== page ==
A decade-long study of whale sharks off the Ningaloo coast has found that females grow 5m longer than males.
The research conducted by Australian Institute of Marine Science fish biologist Mark Meekan and AIMS marine scientist Brett Taylor tracked 54 whale sharks from 2009 to 2019.
The study, published last week, found that males grew quickly before plateauing at an average adult length of about 8m.
In contrast, females grew more slowly, eventually reaching an average size of about 14m. Lead author Dr Meekan said it was the first evidence that males and female whale sharks grew differently.
He said one reason the females were probably getting big was the need to carry numerous pups.
“Only one pregnant whale shark had ever been found, and she had 300 young inside her,” he said.
“That’s a remarkable number, most sharks would only have somewhere between two and a dozen.”
Dr Taylor said the team recorded more than 1000 whale shark measurements using stereo-video cameras.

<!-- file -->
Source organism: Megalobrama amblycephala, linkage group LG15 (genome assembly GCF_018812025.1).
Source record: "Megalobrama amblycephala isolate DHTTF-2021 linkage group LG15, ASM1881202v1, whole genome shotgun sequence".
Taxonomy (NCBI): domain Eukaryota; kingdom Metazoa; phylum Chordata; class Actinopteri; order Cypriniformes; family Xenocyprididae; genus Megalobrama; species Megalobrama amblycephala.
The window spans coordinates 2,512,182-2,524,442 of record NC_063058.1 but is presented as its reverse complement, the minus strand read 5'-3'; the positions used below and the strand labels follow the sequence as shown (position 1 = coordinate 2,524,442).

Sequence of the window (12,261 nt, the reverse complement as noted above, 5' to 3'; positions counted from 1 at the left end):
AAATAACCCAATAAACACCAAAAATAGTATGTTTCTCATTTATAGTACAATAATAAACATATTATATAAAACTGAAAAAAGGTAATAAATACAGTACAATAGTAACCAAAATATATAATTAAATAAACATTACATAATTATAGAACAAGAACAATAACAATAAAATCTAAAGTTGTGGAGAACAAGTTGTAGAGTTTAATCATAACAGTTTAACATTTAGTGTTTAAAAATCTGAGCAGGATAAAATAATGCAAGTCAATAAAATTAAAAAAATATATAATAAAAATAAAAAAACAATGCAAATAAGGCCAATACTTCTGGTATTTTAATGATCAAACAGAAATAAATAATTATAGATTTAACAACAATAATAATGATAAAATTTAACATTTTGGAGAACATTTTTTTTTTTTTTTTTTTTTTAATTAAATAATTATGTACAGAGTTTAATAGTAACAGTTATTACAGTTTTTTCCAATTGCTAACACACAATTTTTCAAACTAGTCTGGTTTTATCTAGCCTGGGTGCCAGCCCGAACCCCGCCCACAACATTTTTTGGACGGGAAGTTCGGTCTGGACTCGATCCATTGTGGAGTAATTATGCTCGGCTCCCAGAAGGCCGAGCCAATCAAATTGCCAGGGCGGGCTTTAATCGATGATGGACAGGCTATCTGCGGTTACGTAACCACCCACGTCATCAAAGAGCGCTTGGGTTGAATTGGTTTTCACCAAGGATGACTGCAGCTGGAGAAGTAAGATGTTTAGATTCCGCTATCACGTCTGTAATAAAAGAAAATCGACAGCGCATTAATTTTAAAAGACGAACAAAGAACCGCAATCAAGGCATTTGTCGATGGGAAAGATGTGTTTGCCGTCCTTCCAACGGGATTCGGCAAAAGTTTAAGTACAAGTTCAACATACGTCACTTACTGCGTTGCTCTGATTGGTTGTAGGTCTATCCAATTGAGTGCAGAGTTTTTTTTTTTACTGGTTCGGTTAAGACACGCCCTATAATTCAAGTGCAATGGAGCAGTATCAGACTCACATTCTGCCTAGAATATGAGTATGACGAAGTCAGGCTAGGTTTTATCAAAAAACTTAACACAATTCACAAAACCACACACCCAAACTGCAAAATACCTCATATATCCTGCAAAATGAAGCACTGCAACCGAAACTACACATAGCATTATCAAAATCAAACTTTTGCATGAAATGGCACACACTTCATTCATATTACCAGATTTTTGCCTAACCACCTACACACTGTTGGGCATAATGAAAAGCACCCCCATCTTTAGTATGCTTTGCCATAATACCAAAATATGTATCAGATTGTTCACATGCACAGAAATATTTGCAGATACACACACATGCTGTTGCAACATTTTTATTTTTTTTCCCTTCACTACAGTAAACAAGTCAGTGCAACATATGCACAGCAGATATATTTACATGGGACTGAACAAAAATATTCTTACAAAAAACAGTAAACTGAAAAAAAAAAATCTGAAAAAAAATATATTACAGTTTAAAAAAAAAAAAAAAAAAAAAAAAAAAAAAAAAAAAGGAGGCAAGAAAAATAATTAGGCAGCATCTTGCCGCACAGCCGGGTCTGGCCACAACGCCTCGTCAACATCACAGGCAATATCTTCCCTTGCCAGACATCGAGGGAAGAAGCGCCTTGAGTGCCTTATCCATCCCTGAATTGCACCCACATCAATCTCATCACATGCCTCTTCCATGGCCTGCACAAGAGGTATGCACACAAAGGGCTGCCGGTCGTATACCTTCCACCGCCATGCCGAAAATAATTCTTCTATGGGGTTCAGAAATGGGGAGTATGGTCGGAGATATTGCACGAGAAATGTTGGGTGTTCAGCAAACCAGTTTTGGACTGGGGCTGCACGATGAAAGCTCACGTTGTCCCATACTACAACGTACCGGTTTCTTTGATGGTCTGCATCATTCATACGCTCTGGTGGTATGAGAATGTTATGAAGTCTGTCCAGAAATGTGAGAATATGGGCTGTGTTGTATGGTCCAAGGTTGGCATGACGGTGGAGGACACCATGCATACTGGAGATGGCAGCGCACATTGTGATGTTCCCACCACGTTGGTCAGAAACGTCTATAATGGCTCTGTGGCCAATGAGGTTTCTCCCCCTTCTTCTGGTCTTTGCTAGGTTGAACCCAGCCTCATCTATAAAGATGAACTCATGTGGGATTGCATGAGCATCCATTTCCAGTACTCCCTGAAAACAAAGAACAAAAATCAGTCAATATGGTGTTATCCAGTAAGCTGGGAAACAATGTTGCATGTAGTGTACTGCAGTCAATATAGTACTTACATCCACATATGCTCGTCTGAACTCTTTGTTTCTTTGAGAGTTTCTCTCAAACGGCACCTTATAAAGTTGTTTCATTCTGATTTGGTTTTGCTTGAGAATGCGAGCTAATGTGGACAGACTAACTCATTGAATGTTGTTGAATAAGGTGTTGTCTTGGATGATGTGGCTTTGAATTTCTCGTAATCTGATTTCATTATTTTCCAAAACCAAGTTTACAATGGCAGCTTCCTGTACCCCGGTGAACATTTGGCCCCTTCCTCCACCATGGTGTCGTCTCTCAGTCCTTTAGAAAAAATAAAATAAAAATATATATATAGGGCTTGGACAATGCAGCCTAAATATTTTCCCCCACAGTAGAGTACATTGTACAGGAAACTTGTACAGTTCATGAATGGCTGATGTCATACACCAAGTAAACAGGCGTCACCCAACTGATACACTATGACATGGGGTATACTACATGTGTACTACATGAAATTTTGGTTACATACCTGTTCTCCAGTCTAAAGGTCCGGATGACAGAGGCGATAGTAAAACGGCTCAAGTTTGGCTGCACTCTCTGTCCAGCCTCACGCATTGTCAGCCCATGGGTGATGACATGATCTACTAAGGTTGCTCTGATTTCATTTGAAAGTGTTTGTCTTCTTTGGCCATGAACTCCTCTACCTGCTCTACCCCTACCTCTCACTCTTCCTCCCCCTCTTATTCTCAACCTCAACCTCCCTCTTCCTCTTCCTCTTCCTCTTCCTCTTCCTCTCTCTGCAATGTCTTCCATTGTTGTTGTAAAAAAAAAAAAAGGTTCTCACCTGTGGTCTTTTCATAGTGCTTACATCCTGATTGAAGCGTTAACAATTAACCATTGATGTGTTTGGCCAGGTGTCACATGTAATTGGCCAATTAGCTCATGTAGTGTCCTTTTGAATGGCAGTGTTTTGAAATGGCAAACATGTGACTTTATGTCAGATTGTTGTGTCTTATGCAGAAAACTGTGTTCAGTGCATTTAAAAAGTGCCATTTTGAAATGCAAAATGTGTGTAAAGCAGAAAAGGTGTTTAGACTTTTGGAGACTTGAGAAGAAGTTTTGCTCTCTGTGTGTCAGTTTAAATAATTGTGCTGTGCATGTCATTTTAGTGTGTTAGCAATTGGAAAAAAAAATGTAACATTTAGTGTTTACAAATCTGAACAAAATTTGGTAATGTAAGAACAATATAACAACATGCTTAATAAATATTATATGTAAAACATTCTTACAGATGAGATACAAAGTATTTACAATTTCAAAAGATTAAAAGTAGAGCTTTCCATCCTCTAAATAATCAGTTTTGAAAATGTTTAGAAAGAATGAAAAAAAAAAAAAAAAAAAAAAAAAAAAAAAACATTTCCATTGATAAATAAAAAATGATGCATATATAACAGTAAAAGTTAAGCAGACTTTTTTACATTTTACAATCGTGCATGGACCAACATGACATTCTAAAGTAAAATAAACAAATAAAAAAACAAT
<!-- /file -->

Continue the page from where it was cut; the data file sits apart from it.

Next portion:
“It’s basically two cameras set up on a frame that you push along when you’re underwater,” he said.
“It works the same way our eyes do, so you can calibrate the two video recordings and get a very accurate measurement of the shark.”
Dr Meekan said the results also explained why gatherings of whale sharks in tropical regions were made up mostly by young males.
“They gather to exploit an abundance of food, so they can maintain their fast growth rates,” he said
Dr Meekan said the discovery had implications for conservation, with whale sharks threatened by targeted fishing and ship strikes.
“If you’re a very slow-growing animal and it takes you 30 years or more to get to maturity, the chances of disaster striking before you get a chance to breed is probably quite high,” he said.